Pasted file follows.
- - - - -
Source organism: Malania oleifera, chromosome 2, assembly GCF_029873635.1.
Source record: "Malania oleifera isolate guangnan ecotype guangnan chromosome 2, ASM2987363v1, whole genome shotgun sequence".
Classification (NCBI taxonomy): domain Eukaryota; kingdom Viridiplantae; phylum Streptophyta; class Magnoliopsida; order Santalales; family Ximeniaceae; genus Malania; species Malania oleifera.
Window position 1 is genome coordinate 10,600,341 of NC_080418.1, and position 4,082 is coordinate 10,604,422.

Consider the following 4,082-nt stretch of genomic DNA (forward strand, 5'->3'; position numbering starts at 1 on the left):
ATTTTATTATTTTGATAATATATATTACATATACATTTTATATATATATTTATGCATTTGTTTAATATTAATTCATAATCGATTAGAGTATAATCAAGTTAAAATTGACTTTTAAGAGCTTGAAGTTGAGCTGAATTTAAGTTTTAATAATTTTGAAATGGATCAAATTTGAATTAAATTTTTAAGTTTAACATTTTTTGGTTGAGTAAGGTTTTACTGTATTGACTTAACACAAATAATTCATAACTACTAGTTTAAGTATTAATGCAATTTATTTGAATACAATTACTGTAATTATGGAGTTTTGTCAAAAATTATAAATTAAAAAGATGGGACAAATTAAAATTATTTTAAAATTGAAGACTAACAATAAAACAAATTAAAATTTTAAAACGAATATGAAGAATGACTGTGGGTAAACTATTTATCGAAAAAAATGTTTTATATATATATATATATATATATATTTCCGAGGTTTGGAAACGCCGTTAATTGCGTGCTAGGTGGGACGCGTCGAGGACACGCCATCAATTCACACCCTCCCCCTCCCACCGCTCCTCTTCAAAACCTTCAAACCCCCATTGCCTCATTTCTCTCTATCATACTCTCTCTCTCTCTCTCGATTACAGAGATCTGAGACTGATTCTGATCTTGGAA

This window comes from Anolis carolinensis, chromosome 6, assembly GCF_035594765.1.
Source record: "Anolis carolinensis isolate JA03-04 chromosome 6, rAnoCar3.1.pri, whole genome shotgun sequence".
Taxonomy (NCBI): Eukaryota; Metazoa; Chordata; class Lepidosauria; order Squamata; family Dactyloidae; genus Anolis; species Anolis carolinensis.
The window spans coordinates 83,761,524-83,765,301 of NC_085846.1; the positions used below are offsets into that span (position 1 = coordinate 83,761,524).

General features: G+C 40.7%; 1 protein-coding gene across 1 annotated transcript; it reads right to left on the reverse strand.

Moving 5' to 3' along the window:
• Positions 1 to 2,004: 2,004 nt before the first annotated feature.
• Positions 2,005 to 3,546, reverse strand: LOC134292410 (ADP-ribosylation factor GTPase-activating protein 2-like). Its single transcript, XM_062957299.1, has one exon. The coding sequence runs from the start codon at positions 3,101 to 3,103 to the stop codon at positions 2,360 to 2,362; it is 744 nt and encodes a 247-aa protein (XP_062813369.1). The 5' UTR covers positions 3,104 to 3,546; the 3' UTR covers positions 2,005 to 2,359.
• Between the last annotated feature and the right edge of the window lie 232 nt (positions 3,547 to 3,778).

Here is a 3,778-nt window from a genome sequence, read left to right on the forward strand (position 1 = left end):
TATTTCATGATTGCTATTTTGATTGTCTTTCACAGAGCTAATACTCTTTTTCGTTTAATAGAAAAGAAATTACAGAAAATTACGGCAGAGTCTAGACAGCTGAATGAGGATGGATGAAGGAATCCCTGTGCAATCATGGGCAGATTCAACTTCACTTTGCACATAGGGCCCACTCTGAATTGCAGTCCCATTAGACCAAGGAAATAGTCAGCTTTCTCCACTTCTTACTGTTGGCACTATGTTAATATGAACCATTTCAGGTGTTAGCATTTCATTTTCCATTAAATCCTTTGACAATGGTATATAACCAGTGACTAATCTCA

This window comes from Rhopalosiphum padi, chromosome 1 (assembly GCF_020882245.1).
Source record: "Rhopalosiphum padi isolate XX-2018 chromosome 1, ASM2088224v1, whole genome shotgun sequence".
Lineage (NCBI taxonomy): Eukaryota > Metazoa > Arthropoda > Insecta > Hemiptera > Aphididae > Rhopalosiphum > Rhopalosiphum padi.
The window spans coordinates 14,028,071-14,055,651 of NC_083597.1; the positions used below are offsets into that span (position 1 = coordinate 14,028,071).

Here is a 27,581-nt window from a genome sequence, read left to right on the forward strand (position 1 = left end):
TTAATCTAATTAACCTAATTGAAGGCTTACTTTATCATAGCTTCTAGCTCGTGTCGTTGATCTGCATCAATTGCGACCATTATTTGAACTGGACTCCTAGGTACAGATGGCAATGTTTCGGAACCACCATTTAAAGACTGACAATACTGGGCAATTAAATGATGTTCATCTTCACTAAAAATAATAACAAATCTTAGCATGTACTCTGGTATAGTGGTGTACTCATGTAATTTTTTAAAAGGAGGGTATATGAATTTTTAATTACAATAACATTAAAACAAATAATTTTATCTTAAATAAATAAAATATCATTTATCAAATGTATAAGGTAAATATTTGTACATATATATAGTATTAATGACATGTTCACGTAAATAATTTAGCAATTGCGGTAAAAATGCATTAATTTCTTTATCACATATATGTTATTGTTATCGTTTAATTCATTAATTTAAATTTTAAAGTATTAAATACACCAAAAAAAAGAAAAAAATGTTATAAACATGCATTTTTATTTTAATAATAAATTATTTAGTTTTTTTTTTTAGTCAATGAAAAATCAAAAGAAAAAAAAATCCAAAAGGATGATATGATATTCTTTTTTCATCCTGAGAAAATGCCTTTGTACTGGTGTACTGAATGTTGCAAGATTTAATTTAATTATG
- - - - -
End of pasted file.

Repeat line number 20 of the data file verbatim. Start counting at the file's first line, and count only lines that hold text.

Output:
Lineage (NCBI taxonomy): Eukaryota > Metazoa > Arthropoda > Insecta > Hemiptera > Aphididae > Rhopalosiphum > Rhopalosiphum padi.